We had already seen the Fantastic Plastic exhibit at the Jennifer Schwartz Gallery shortly after it had opened. But someone had just published an article on Listening to the Artist so my wife Jill and I were anxious to follow the suggestion in the article and attend the artist talks for the exhibit on November 3.
Plastic, in camera talk, often means Holga or Diana. These ridiculously cheap, ridiculously constructed cameras have a ridiculously tenuous appeal to some highly professional and technical photographers. Why in the world should this be? Well, plastic also means pliable and even unpredictable. Call it a breath of fresh air. In a world where $3,000 full-frame digital camera bodies and heavy 300 mm lenses are pains in the wallet and the shoulder, there is something about a $35 camera that uses a film format invented in 1901 for the Kodak Brownie that is at once really, really retro and really, really post‑modern.
Those molded plastic lenses and those pieces in the camera body that barely fit together result in the allure of the Holga and its brethren. Say hello to blur – sometimes a lot of blur. Learn to love vignetting at the edges of the frame. And if you are really lucky and have the right (or wrong, depending on your point of view) Holga, your photographs will have light streaks from one end to the other. All those together make the wonderful, adorable, and sought-after quirky Holga image.
These cameras also are often termed toy cameras. I beg to differ. In the hands of the artists in the Fantastic Plastic show, the results are hardly toy-like. Holgas are genuine sources of creativity for those who are sufficiently skilled to avoid, or to exploit, their unusual characteristics. Give one of the cameras, patched and taped so that it does not have light leaks, to an accomplished artist and it is simply an extension of their usual artistry. The plastic camera is just another tool in their toolkit to present their vision – albeit a tool that produces softer-than-usual images with those characteristic vignetted borders.
© 2003 Christian Bradley West
One Holga-is-not-a-toy artist is Christian Bradley West. He often works with a classic Mamiya 645 medium format camera that uses the same film as his Holga, but is more sophisticated by a light year or so. Yet in Christian’s hands the Holga gives images that have the same strong visual impact as his other work. Fairy tales abound with what you find during a walk in the dark woods. Finding a deer, seemingly asleep but not breathing, Christian plucked a nearby tiger lily and silently placed it on the deer as a memorial to a magnificent creature whose life had departed. The Holga captured the moment in a loving way we can all feel.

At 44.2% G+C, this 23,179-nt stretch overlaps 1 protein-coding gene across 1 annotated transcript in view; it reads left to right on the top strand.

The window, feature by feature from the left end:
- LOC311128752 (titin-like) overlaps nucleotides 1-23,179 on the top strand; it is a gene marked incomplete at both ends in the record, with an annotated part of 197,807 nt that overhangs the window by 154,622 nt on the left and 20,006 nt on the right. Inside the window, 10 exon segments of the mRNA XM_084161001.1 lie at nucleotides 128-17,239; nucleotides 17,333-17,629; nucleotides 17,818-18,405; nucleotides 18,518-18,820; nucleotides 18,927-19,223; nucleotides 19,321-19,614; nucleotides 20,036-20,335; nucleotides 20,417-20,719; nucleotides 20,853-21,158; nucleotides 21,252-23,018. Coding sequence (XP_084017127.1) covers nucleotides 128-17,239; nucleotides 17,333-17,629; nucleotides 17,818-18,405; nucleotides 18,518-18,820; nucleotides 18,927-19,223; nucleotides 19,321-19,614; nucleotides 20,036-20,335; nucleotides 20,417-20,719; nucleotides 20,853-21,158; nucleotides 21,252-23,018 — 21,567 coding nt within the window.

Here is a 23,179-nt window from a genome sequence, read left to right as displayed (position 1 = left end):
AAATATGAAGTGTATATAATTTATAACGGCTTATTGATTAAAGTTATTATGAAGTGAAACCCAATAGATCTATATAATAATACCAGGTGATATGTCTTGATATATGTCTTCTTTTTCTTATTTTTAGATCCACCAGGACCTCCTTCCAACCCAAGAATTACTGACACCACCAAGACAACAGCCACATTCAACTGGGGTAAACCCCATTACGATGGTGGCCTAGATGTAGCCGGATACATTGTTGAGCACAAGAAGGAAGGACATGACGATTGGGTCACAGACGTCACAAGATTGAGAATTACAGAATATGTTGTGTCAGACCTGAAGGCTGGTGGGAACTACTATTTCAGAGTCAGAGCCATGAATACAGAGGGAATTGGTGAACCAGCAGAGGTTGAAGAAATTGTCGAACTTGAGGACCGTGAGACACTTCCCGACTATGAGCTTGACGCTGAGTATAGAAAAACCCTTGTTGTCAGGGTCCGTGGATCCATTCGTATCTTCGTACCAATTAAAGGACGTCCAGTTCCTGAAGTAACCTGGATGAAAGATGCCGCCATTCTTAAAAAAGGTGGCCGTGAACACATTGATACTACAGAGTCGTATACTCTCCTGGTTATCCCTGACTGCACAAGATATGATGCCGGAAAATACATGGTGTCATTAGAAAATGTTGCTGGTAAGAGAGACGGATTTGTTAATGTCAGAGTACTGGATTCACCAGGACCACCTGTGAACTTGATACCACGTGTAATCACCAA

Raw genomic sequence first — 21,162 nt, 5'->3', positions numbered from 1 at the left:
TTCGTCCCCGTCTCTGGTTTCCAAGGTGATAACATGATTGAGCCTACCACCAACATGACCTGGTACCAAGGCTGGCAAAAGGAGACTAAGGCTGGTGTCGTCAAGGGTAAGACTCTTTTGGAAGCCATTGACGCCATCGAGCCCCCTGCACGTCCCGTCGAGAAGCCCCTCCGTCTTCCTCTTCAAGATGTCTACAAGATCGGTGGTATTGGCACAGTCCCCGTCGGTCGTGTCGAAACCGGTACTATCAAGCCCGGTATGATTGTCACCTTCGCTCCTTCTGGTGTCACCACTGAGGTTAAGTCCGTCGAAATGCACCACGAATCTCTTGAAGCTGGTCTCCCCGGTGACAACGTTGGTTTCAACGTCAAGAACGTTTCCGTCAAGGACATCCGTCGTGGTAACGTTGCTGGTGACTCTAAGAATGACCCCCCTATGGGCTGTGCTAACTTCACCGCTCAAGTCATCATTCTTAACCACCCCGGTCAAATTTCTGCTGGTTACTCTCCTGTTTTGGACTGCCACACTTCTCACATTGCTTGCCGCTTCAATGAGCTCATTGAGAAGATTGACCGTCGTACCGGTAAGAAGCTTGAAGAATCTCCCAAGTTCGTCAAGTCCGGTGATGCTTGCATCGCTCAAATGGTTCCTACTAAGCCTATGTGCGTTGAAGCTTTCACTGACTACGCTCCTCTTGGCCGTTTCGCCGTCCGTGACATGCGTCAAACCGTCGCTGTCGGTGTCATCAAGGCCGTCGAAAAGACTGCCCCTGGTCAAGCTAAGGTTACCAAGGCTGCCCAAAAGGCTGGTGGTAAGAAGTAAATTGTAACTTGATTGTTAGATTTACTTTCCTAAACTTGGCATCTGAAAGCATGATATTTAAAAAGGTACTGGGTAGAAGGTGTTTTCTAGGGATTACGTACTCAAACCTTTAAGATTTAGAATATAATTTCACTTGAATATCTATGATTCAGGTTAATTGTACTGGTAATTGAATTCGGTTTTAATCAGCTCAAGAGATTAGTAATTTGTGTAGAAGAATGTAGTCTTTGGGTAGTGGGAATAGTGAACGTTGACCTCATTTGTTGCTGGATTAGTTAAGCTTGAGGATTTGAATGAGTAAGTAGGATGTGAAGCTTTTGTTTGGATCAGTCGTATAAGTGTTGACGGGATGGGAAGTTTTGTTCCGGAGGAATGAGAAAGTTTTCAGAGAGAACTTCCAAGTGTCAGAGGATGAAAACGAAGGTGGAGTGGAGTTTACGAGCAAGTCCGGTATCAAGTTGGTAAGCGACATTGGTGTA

At Chilmark 4
© 2009 Corrine Adams
Corrine Adams, too, uses her Holga not as an occasional fling with a toy but as a partner in search for discovery. Corrine, a co-founder of Atlanta Celebrates Photography, was deep in Appalachia with her hammer Thursday night on a construction project for a family that needed some help. Therefore she was not available to talk the group in the gallery. Yet she shared with me later what her relationship with the Holga really is. Corinne says that, “…the Holga is a more intuitive approach to photography – less thinking, more feeling.” She follows her intuition knowing that, as she says, it will lead to something magical. “It is definitely a slowed-down way of photographing…I like the forced delay, the look and feel of the film, the contact sheet.” Corrine frequently scans her negatives and further processes them with software. “It’s a nice partnership. Old and new, Intuitive and analytical – working together toward some hoped-for positive end.”
Gare du Nord
© 2008 Sandy Hooper